Wednesday, June 24, 2009

Teaching diversity

We were standing in line at the supermarket when le Petit pointed at a store employee standing nearby.

"O-ba-ma!" he said loudly, overjoyed and ready to jump out of his stroller.

I've mentioned before that le Petit is a huge fan of President Obama. Every week he flips through our copy of The Economist looking for him. He recognizes his picture on Parisian billboards and can pick him out in a photo of G20 leaders. I somehow managed to transmit my joy and optimism over Obama's election, and now le Petit idolizes him, or at least searches for him everywhere. Recently he's started mistaking most of the black men he sees for Obama.

Much to my embarrassment, the employee overheard le Petit, but he just smiled with amusement and said, "Ah, so he thinks all black men are Obama, huh?" He exchanged a look and a laugh with the cashier, a black woman.

"Yes, well..." I said hesitantly, "He loves Obama and looks for him everywhere." After all, I decided, being mistaken for the handsome American president, who's uniformly admired in France, may not be such a bad thing.

While bagging my groceries, I explained to le Petit, no, that man isn't Obama, but yes, his skin is a similar color. The cashier complimented le Petit's language skills, and I proudly explained that he was learning to speak both English and French (and, it went without saying, some American patriotism, too -- after all, he can name our president.)

We paid and said goodbye, le Petit with a big wave and an "au revoir." As we walked back home, I started into my standard speech for such occasions.

"You see, people come in all different colors. Some people have darker skin, like Obama. Or like M [le Petit's nanny]. Or like mommy's friend R. Other people have very light skin, like Mommy's friend A. A also has blond hair. Mommy has brown hair. Mommy has blue eyes, and you and Daddy have brown eyes. Some people are tall, and some people are short..." and on and on, listing people he knows, in my stock, matter-of-fact explanation of the diversity of physical appearances.

I have no idea if I'm going about this the right way. My goal is to confirm what he's starting to observe, that people do indeed look different, believe different things, and speak different languages. That families come in different configurations. That what we have in common is far more important than these differences. I use every opportunity I can to teach this. I was on Facebook last night when he crawled onto my lap and we looked at a friend's pictures together. "See, that's Baby L. She has two daddies. See, there she is with J, her daddy. And there's B, her other daddy..."

I was thinking, if this approach seems natural to me, why am I so uncomfortable when le Petit mistakes someone in a store for Obama? Why does it make me feel like somehow I've failed? I guess that's because it shows that talking can only make up for so much. Le Petit clearly lives in a world that is smaller and more homogeneous than I'd like. Most of the people I list in my great explanation of diversity live far away: R in New York, J and B in Chicago, A in Delaware. Le Petit only knows them from pictures on the computer or tacked to the refrigerator, and to him they're about as real as President Obama.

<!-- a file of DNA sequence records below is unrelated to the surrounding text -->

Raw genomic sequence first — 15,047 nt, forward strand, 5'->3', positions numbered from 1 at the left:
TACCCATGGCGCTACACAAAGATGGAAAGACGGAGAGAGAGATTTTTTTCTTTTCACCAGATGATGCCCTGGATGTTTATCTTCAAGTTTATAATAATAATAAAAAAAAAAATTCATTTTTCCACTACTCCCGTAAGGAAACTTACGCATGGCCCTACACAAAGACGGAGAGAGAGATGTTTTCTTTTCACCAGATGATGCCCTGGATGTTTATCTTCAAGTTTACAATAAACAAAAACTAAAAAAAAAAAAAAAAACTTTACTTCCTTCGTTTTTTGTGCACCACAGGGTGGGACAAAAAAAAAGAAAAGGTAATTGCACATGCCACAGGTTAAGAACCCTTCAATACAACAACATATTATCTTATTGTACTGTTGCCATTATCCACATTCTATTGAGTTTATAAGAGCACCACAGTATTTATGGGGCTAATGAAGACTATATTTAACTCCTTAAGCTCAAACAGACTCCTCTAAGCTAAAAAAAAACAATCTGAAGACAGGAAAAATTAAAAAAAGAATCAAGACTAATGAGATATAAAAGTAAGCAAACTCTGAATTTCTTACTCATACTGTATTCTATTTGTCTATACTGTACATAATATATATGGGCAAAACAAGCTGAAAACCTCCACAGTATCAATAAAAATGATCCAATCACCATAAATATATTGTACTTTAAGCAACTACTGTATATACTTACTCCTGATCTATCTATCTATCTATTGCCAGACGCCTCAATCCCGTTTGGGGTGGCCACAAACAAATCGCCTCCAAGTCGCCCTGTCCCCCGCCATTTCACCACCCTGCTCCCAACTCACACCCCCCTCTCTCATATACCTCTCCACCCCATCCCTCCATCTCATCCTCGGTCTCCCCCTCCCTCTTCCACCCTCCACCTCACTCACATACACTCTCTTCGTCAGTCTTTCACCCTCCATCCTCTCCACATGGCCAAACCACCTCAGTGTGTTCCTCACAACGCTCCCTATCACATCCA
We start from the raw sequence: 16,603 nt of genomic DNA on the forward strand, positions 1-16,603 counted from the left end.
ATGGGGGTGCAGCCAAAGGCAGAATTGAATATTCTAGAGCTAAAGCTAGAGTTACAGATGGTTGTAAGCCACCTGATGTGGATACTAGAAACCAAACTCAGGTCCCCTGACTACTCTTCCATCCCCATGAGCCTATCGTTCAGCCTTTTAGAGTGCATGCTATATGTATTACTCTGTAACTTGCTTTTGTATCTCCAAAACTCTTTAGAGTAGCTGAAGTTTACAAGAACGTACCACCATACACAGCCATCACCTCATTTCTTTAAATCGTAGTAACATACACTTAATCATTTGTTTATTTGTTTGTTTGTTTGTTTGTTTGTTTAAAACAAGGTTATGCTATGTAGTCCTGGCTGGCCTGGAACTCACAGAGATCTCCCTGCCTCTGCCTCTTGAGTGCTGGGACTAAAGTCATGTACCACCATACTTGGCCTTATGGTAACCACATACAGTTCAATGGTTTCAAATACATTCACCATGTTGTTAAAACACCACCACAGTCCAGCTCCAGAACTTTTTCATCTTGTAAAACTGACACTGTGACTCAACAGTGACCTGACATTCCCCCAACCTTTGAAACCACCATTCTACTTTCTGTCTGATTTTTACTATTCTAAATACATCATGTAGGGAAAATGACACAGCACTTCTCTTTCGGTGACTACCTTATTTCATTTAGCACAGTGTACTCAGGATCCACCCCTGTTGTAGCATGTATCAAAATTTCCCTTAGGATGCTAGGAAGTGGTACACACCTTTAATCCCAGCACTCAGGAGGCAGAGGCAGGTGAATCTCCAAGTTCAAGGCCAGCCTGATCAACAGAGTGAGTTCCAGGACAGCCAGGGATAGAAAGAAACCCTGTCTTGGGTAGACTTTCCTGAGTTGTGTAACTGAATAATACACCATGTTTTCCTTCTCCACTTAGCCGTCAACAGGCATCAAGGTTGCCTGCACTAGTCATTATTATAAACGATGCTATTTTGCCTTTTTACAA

Of course, this says a lot about my hermit-like existence in Paris. After six years of life here, I can count my close friends on (a couple fingers of) one hand, and I still don't have any mom friends with toddlers for play dates. For many reasons, we need to get out and meet more people. But still, that feels like an inadequate excuse.


Isabelle said...

When Le Petit starts kindergarten, it will be much easier for you to find play dates for him...

I've never bothered explaining my kids about people being different, I guess that they understood by themselves!! And Le Petit is not even 2 years old yet ;)

Anonymous said...

I love you for your efforts. Le Petit will too.
- Stephanie

A in Delaware :) said...

Miss G asked at one point about her godmother S getting with a daddy someday. So, that was our opening to talk about how some families have two mommies or two daddies, some families only have one parent at all (and how that is very very hard for the parent!) A 3 minutes conversation later, and she understood that her godmother might someday (we hope!) find a nice lady to have babies with, and that they will just have to be creative about getting the baby.

Likewise, she has had some similar Obama moments - in grocery stores. It's a little easier at our health food store, because the darker skinned people she regularly sees there have (or don't have) distinctive tattoos that are like billboards to her. She also mistakes all redheads (from behind at least) for our friend K, and will approach other long-haired blonde women in public as Mommy if she's strayed a little farther from me.

That said, she (at 3 1/2) has been ASKING a lot about WHY people have different skin color, hair color, etc. We've been able to talk about genetics (you have your blonde hair and blue eyes because mommy and daddy have blonde hair and blue eyes - if one of us had brown eyes, you might have gotten those instead), and locational factors in evolution (a long time ago, our ancestors evolved in a place with not as much sunshine, so we are very very very very light so that our skin could make the most of the sun. Our friend D's ancestors evolved in a place with LOTS of bright hot sunshine, so his skin is darker, to protect from the sun. People move around, so now we have all different people living here.)

And, yes, I find Facebook photos VERY useful in explaining similarities and differences. (That friend has Northern European ancestors like us... That friend has Eastern European ancestors. That friend is from a place called India... and so on."

Now, if only I could figure out for sure what ancestry gives daddy M his HUGE SKULL.